Down almost 30% in 2018, is this FTSE 250 stock a screaming contrarian buy?

Times are tough at bingo firm Rank Group plc (LON: RNK). Paul Summers thinks there’s a far better option out there.

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Although I was perhaps prematurely dismissive of casino and bingo venue operator Rank Group (LSE: RNK) a while back, the stock’s performance in 2018 suggests I may have actually been onto something. Since the start of the year, the Maidenhead-based firm’s value has fallen almost 30%.  

Does this make it a great contrarian play? Today’s full-year results would suggest not.

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Fair value?

Despite being in line with management and analyst expectations, the numbers certainly weren’t pretty. 

Revenue fell 2.3% to £691m in the year to the end of June with pre-tax profit tanking almost 41% to £50.1m.

Much of this appears to be the result of a low win margin and “extreme weather” impacting on the company’s Grosvenor casinos. Had it not been for a focus on cost control at its Mecca sites, one imagines the numbers would have been even worse. As they were, venue revenue and operating profit were both down, by 3.9% and 4.5% respectively. 

Arguably more concerning, however, was the slowdown in growth at Rank’s digital offering. A 9.9% increase in revenue may not sound bad, but any loss of momentum is troubling when you consider that more of us are going online for a gaming fix rather than visiting traditional bricks and mortar sites.

In truth, bright spots were few and far between. Aside from recent acquisition YoBingo “performing strongly“, a 25% reduction in net debt (to £9.3m) and a modest, 2.1% rise to the dividend were the only other things to catch my eye. 

Not that Rank’s board seems overly concerned, stating that it had “full confidence” in the company’s strategy and that expectations for its financial performance in the current financial year hadn’t changed.

Admittedly, at 11 times forecast earnings, stock in Rank is approaching what I consider fair value. The 4.5% yield looks secure for now and might be regarded as adequate compensation while relatively new CEO John O’Reilly does his best to turn things around and realise what he regards as the company’s “underlying potential“.

Time will tell if his tenure proves successful. Considering the huge competition it faces from online competitors, however, I still think there are better contrarian opportunities elsewhere in the market.

A screaming buy, Rank is not.

A growth-focused alternative

As long as you don’t mind high valuations and aren’t fussed about receiving much in the way of dividends, I think a far better gaming-related option at the current time would be Quixant (LSE: QXT).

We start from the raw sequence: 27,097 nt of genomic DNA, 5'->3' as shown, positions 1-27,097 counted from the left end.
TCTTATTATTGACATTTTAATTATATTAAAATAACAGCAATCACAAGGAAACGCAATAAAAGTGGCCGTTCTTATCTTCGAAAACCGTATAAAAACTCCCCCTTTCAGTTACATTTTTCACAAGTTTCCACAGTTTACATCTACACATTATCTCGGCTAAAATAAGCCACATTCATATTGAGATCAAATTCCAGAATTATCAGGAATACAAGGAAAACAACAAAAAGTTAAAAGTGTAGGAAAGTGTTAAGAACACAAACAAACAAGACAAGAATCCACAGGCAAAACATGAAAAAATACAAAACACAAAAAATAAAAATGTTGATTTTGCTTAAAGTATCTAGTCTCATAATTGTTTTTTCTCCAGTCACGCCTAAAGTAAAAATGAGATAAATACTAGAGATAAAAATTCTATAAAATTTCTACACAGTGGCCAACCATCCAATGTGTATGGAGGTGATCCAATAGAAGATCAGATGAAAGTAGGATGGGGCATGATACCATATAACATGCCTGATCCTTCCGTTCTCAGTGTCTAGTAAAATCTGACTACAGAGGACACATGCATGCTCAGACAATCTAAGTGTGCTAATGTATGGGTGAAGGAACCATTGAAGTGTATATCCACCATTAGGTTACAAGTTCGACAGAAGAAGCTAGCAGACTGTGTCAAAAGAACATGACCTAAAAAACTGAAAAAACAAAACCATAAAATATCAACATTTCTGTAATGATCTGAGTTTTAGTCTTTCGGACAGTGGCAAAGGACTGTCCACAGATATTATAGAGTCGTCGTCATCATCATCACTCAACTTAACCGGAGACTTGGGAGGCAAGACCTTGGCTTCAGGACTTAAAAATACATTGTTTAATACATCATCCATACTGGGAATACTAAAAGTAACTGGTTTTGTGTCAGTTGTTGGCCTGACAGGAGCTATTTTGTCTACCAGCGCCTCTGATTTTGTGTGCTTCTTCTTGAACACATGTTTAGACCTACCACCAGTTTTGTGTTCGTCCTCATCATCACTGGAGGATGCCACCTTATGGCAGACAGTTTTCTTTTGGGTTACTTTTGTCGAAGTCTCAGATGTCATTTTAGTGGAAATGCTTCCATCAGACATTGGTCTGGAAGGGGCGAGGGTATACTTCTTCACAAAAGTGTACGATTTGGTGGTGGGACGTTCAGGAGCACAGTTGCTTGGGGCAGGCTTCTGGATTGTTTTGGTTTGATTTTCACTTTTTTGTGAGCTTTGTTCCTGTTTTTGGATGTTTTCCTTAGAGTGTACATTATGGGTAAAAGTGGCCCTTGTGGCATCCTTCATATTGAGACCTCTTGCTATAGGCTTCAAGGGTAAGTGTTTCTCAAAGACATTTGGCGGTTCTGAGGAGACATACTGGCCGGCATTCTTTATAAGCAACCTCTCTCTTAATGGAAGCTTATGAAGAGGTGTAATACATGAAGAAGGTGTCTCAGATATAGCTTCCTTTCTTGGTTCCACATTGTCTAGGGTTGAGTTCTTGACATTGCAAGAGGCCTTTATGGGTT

Last month’s trading update from the computing platform and monitors provider contained few surprises with revenue and pre-tax profit being in line with management expectations for H1. Interim results are due on 19 September. 

Having traded within the 400p to 450p range for the majority of the last year, Quixant’s shares look fairly fully-priced at 23 times expected earnings. Nevertheless, there could be further upside ahead if — as CEO Jon Jayal suggests — revenue returns to its traditional second-half weighting. A PEG ratio of 1.4 for the current year also implies that the shares aren’t overly expensive considering the company’s growth potential.

In addition to this, Quixant’s return on the capital it invests — a key metric for determining a company’s quality — was also far higher last year compared to that achieved by Rank (31% vs 16%). Taking this and a robust balance sheet into account, I know which stock I’d prefer.  

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Paul Summers has no position in any of the shares mentioned. The Motley Fool UK has no position in any of the shares mentioned. Views expressed on the companies mentioned in this article are those of the writer and therefore may differ from the official recommendations we make in our subscription services such as Share Advisor, Hidden Winners and Pro. Here at The Motley Fool we believe that considering a diverse range of insights makes us better investors.

Should you invest the value of your investment may rise or fall and your Capital is at Risk. Before investing your individual circumstances should be considered, so you should consider taking independent financial advice.

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